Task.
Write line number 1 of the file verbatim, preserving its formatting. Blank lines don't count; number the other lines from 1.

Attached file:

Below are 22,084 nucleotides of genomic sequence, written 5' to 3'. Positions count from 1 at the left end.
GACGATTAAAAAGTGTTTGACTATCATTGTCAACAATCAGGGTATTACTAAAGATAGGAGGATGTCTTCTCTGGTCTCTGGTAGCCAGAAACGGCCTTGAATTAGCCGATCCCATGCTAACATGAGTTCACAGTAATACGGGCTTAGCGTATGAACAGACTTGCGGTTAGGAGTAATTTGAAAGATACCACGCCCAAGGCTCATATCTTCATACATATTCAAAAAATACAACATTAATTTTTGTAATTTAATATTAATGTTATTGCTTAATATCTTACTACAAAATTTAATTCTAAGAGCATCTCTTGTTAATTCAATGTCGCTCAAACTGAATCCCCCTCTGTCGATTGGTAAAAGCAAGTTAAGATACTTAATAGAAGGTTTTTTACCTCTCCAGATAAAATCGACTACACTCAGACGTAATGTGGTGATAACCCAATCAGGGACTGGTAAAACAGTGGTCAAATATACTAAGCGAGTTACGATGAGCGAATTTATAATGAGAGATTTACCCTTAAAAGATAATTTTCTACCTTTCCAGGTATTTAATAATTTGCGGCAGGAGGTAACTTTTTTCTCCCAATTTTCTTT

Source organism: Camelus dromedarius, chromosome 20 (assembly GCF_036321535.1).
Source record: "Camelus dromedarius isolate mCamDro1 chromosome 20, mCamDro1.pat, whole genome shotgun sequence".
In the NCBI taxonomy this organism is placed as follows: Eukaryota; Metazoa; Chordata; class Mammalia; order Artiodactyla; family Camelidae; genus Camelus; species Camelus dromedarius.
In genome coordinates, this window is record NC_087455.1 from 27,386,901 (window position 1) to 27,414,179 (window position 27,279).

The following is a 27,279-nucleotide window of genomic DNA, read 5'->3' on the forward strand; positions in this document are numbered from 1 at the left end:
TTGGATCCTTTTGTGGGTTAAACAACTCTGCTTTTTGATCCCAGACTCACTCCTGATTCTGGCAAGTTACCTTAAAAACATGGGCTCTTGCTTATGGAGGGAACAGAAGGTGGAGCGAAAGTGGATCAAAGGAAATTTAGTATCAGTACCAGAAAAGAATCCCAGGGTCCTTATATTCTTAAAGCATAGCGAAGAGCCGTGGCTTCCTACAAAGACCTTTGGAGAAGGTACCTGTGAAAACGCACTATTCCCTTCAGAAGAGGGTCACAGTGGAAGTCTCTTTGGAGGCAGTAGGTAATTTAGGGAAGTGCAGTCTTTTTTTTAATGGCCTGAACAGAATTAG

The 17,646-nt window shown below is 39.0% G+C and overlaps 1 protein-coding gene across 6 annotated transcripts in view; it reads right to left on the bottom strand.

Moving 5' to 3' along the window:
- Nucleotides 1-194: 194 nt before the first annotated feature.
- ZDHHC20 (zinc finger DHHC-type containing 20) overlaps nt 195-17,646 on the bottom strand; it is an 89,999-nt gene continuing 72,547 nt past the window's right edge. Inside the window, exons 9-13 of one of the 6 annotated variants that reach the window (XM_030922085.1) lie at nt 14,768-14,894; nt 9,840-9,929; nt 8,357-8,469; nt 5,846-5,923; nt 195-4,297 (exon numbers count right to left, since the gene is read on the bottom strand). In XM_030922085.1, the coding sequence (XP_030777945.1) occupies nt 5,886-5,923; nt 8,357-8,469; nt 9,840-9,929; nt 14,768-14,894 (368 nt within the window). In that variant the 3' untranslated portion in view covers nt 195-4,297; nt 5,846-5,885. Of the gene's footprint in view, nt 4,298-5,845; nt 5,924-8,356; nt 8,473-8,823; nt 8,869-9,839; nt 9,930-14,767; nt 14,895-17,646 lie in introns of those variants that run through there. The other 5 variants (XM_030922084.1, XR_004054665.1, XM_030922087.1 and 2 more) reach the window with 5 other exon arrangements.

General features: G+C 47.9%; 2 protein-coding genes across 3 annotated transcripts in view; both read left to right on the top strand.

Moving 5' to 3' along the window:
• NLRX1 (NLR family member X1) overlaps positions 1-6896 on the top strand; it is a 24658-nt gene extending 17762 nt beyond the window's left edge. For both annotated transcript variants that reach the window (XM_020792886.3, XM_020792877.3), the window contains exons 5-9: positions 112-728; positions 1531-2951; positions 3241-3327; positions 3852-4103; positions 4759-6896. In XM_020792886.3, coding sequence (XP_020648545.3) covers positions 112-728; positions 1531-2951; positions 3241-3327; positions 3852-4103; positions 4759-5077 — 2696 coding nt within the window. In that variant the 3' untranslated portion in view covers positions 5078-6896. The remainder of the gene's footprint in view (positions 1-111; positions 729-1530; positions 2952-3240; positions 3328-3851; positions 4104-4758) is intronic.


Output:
Below are 22,084 nucleotides of genomic sequence, written 5' to 3'. Positions count from 1 at the left end.